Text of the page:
SFLV is a women’s prison story and is there ever a women’s prison story that is lacking in sexual deviances? Park’s movies have a tendency to showcase sexual situations that are highly uncomfortable to watch, and SFLV’s sexual discomfort is better watched when dinner is long consumed. SFLV’s prison is more like an after school playhouse with pink walls, further accentuating the surreal visuals that are so haunting in contrast to the barbarism of prison life. Geumja comes out of prison and meets her former prison mate friends, all of whom she has helped at great lengths to secure their loyalty and garner their help for her vengeance scheme.

One of Geumja’s friends is a Bonnie type with her husband who is Clyde. I suppose this criminal husband-and-wife set of characters is a reference to some comic strip or animation but it’s only a guess. They offer one of the few good laughs in SFLV. Geumja’s friend bemoans on being separated from her beloved during her sentence, “Why can’t there be prisons for couples?” Her husband replies, “It won’t be jail. It will be paradise.” Ever so in love they kiss and Geumja reacts with a frozen, disgusted gaze.

Yes, Geumja, a Korean Lady MacBeth, uses people for her ulterior motives. She is damn scary. She fantasizes about shooting a man into a bloody mess and wallows in hearty laughter afterwards. She goes so far as to feign love for a lesbian who helps her set up a new life after her release. So how do we end up having any sympathy for Lady Vengeance?

At this point the film enters an unexpected transition that truly moved me and I was awakened from my descent into boredom. The first half of SFLV is perhaps about Geumja’s vengeance plan and tracking down her enemy. There are some revelations in the second half of the story that increasingly shift the audience’s support for Geumja to the fullest but I won’t get into those.

It is how Geumja chose how to conduct her revenge that touched me. As brilliant and incomparable as Choi Min-sik is, he is virtually camouflaged in this role as Mr. Baek, Geumja’s arch-enemy. He is despicable and sick and Choi Min-sik never has a problem portraying unsavory characters. Even though I have a soft spot for Choi Min-sik because he is one of the finest actors in the world, Mr. Baek can easily be played by anyone else, however. There’s no depth or range to his character, but there was plenty in Geumja. Lee Young Ae’s performance is the definition of masterful – she was cruel and calculating, maternal and loving, repentant and guilt-ridden, elegant and sexy, and everything the role called for.

Korean soaps as well as films have a penchant for maximizing the austerity and the sense of noble suffering of Classical scores. In the scene where Geumja congregates the parents of Baek’s victims, the musical score was the most poignant to the point I was in tears. The unmitigated cries of the parents, the children’s pleading for their lives, and the consequent irrevocability of their lives were so dramatically synchronized with the music that my IPOD has been playing mostly Classical for a while now.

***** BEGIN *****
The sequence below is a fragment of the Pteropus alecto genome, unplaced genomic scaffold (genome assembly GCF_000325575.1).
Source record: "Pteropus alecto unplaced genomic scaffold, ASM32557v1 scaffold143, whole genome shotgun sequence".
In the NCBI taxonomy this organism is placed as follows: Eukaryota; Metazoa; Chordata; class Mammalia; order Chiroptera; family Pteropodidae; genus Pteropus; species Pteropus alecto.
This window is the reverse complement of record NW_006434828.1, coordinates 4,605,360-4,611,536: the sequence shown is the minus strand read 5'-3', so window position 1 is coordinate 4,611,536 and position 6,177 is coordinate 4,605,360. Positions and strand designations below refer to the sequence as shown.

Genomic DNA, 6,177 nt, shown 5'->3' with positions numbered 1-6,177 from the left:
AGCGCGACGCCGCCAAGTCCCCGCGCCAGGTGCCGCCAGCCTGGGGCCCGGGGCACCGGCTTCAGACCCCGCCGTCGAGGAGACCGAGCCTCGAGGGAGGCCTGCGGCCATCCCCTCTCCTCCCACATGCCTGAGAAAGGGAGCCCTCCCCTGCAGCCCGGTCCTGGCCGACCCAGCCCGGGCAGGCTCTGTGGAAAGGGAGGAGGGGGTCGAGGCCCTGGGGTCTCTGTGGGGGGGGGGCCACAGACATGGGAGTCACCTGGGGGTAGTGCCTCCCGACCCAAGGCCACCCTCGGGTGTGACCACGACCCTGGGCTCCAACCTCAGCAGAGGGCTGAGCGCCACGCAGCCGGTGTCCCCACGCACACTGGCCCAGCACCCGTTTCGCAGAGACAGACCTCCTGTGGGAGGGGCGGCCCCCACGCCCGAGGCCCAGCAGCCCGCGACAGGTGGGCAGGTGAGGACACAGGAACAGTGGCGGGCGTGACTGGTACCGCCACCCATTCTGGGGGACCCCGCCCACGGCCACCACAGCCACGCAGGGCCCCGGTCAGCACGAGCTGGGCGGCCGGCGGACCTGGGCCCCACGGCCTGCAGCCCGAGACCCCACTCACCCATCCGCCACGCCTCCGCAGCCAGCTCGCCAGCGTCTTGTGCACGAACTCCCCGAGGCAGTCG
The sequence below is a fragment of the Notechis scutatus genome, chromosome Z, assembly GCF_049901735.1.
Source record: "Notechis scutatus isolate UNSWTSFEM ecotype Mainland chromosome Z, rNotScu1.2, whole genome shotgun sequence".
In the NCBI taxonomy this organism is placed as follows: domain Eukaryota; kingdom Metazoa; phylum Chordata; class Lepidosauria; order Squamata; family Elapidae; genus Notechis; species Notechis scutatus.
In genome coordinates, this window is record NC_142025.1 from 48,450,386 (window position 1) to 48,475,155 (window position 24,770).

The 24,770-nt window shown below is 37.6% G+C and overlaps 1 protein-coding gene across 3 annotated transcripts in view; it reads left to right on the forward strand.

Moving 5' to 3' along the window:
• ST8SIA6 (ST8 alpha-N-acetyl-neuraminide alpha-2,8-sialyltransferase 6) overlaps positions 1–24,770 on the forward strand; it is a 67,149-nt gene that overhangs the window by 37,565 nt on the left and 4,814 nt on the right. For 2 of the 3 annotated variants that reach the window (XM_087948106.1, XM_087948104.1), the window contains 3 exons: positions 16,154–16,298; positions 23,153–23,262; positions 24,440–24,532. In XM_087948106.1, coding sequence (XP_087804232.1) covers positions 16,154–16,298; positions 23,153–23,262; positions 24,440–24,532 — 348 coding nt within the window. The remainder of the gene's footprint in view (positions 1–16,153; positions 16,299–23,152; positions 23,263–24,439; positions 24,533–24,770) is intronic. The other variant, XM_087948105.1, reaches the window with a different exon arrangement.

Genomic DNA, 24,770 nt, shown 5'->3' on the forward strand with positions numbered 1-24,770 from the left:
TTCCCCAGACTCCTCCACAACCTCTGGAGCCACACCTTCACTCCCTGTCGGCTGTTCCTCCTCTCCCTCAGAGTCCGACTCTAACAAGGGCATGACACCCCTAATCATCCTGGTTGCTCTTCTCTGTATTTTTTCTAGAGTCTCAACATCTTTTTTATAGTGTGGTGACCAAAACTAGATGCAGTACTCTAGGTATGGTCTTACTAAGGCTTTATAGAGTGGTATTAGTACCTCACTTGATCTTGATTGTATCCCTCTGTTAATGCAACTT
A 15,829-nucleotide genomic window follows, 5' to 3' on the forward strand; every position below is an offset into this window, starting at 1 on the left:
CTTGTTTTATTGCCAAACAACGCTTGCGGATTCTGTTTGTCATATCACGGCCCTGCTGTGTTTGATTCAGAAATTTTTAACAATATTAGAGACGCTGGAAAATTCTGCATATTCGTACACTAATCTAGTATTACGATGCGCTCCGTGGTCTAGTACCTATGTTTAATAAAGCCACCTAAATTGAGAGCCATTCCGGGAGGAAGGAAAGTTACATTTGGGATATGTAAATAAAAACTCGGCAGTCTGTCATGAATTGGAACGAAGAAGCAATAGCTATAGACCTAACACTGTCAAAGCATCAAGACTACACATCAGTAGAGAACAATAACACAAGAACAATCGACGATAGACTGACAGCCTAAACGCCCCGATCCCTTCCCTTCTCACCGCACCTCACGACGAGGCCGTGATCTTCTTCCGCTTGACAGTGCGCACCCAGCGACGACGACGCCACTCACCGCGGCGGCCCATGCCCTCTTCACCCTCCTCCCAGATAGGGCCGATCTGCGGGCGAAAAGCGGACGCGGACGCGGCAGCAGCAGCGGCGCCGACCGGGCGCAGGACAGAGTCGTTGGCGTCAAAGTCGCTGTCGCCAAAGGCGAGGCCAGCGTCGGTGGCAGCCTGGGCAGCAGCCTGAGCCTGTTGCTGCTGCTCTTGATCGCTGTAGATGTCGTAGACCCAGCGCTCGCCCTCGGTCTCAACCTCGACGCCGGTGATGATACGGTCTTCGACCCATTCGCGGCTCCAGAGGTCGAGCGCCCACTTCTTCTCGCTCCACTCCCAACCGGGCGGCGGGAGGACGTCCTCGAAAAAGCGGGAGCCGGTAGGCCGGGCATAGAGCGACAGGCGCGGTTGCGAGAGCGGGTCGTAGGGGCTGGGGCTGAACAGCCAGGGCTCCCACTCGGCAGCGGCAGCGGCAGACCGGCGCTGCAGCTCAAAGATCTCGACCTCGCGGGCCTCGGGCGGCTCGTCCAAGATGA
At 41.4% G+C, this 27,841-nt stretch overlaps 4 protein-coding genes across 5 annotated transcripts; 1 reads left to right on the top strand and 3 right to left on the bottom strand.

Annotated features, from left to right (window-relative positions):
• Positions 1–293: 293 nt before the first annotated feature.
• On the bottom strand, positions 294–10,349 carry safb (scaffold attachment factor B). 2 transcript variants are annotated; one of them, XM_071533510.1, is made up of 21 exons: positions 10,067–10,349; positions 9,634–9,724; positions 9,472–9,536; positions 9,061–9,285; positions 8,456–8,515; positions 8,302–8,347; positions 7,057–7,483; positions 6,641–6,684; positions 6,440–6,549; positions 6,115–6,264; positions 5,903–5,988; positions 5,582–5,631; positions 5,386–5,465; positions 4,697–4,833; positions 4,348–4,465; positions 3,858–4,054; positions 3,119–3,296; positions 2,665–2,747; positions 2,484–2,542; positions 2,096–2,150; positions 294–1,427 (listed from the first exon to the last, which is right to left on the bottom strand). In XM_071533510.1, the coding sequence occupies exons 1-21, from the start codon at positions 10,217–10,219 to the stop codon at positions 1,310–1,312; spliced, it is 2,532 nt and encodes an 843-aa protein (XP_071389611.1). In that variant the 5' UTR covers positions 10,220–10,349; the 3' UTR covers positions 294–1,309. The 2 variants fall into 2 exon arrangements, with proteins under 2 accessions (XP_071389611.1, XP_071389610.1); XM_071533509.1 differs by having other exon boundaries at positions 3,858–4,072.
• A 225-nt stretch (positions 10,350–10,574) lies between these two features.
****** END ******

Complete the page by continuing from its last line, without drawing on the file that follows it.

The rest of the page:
Geumja unites her urge for revenge with others’ urge for revenge, a communal act. Reiterating the general unorthodoxy of SFLV, the community rejects the legal system in administering justice. The community of victims takes it upon itself to serve justice, and this is where Geumja shines. She knows her vengeance is not merely personal but communal and gives other victims the opportunity to wreak a bloodbath. The mob often leads itself to chaos without an effective leader, and Geumja takes the lead by saying that she has also killed in prison and puts the increasingly dissenting mob into place. The ethics of this choice of personally taking up revenge instead of surrendering the decision to another power is controversial in moral debate, but this is where Park and his writing team have taken command: you will most likely root for their choice or at least sympathize with it.

Unlike the rationalism and lack of emotion of the legal system towards the search for justice, SFLV pours its outrage without restraint. Human beings are hurt at every level – emotional, spiritual, physical, and psychological, and they would react like animals. Forget the sugarcoating mumbo-jumbo of forgiveness and the hope that the criminal will repent. The victims wrought revenge like animals and this is where the choice feels real and I was moved by SFLV’s courage and honesty. Towards the end of this chapter Geumja brings a cake to celebrate the community’s revenge and/or to mourn the losses that led to this need for revenge. It was one of the most poignant, gut-wrenching moments in cinema – it was done in such a way that I could actually feel the children having become angels who desperately want to comfort their parents and tell them to move on with their lives.

Because the storyline was officially over and SFLV persisted for quite some time rather aimlessly, SFLV somewhat deteriorated towards the end. The end was mostly a symbolic visualization of Geumja’s sense of redemption or lack thereof. At her daughter’s insistence that she is worthy of a life without feeling like a sinner, Geumja ritually (it will be shown in the movie) cleanses herself without really knowing whether she has achieved it or not. She will probably need some time to adjust to her new self as her mission is accomplished. Unfortunately, SFLV still needs room to convince that redemption is as exciting as vengeance.

Rating: 8.0

Previous films from the Director:

Three Extremes: Cut – part of a trilogy (2004)
Old Boy (2003)
Sympathy for Mr. Vengeance (2002)
JSA (2000)
Trio (1997)
The Moon is What the Sun Dreams of (1992)